Minimalism And Green Living Are Actually The Same Thing

Minimalism And Green Living Are Actually The Same Thing

You’ll have fewer distractions and less stress in your life.

Photo by Scott Webb on Unsplash

During the past few decades, we’ve seen a rise of consumerism, which has created a throwaway culture based on acquisition and waste. But that self-centered and disposable way of living is unfulfilling and empty. Joshua Becker, founder and editor of Becoming Minimalist, believes that distractions, such as the “pursuit of perfection” and “accumulation of possessions,” keep us from fully living.

As a generation that grew up during the Great Recession and now lives during the greatest planetary crisis in history (climate change), millennials are choosing to live with less. Considered the most sustainable generation to date, and many millennials are moving toward minimalism.

What minimalism is

Minimalism is defined as a life lived simply, but it is about more than eliminating stuff. The concept of minimalism can also be applied to your finances, what you eat, and how you spend your time. It’s about removing excess to focus on what truly matters.

Two of the greatest advantages of minimalism are (1) that living this way helps save money and (2) it positively impacts our energy resources and our planet. A simpler life translates to greener living—owning less, driving less, and reducing consumption decrease your carbon footprint and other damage to the earth.

How minimalism helps you save money

Purchasing less means less money coming out of your wallet—that’s obvious. But buying less also means less laundry to do, less of a mortgage payment, less money spent on gas (because you walk or ride a bike), and less money spent on food and treats (because you’re eating more locally grown or in-season foods).

Some millennials even follow self-imposed spending bans to help them save cash. While this kind of saving may be difficult at first, once you’re in the practice of saying “no” to your past spending habits, the easier it will get—and the happier you’ll be. You’ll reduce or eliminate your debt, you won’t have clutter around your home, and you’ll have more funds to travel and experience beautiful things.

How minimalism helps with green living

Green living, also known as sustainable living, means living in a way that avoids negatively impacting the environment. Buying less means wasting less. Driving less means using less gas, which means there are fewer carbon emissions and less pollution.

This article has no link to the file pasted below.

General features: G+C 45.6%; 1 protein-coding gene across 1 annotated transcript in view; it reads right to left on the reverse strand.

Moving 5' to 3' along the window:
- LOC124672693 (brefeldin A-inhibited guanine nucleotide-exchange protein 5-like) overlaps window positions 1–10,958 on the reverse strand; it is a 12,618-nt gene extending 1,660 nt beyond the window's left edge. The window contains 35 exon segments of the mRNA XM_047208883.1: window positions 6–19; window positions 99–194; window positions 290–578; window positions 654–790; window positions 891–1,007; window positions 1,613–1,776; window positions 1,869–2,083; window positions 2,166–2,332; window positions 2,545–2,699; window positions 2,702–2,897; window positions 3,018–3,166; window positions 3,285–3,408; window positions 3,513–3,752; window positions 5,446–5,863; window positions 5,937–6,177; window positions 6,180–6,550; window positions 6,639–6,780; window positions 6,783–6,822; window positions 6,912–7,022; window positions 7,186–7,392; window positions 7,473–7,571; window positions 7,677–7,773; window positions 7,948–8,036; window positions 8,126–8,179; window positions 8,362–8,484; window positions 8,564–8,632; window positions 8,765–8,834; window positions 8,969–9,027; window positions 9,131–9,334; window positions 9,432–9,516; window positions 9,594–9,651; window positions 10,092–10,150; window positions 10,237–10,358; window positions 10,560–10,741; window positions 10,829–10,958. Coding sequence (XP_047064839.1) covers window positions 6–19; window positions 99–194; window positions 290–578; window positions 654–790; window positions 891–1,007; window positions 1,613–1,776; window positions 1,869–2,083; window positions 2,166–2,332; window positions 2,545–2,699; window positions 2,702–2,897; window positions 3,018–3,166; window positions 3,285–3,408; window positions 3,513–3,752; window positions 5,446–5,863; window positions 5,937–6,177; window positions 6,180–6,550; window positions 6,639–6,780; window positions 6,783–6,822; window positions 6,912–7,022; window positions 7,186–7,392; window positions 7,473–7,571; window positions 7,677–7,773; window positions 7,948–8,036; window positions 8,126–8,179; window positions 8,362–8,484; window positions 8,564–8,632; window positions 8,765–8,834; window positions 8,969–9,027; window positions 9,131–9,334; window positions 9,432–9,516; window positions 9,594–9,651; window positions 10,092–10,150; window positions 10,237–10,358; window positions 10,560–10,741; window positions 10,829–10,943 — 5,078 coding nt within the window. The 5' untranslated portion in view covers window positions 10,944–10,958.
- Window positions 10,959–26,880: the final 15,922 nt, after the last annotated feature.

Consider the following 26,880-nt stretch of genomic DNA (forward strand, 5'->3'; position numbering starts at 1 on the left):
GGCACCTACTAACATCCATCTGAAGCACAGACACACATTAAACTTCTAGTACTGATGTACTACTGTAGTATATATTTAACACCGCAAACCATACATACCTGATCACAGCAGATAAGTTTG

It’s no secret that consumerism has contributed to our climate change issues. Now that we’ve identified the relationship between the two, we can be more responsible in our consumption and make a difference for our planet.

How to start as a minimalist

Use these tips to begin practicing minimalism and start living a sustainable life:

1. Reduce, reuse, and recycle. Reduce your purchases, reduce your waste, and recycle and compost as much as possible.

2. Unplug. Most of the tech and electronic devices you use at home consume electricity even when you’ve turned them off. Simply unplugging them will save energy and save money.

3. Stop junk mail. Opting out of unwanted mailings can save money, time, and the environment. No more wasting natural resources for mail you don’t read. Some sites even offer a free service to opt out of these mailings.

4. Update your lights. Swapping out traditional light bulbs to compact fluorescent bulbs will reduce your energy demands significantly. They also last longer, so you’ll send less garbage to the landfills.

5. Get outside. Getting outside to exercise, read, or play games eliminate the energy required to power TVs, phones, or gaming systems.

A minimalistic lifestyle is a kinder, more ethical way of living. You’ll have fewer distractions and less stress in your life. Yes, eliminating things, people, or resources from your life can be difficult, but it’s an essential part of minimalism. Start with small steps, and soon you’ll be on your way to a simpler life that helps the environment and our planet.

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This article has not been reviewed by Odyssey HQ and solely reflects the ideas and opinions of the creator.

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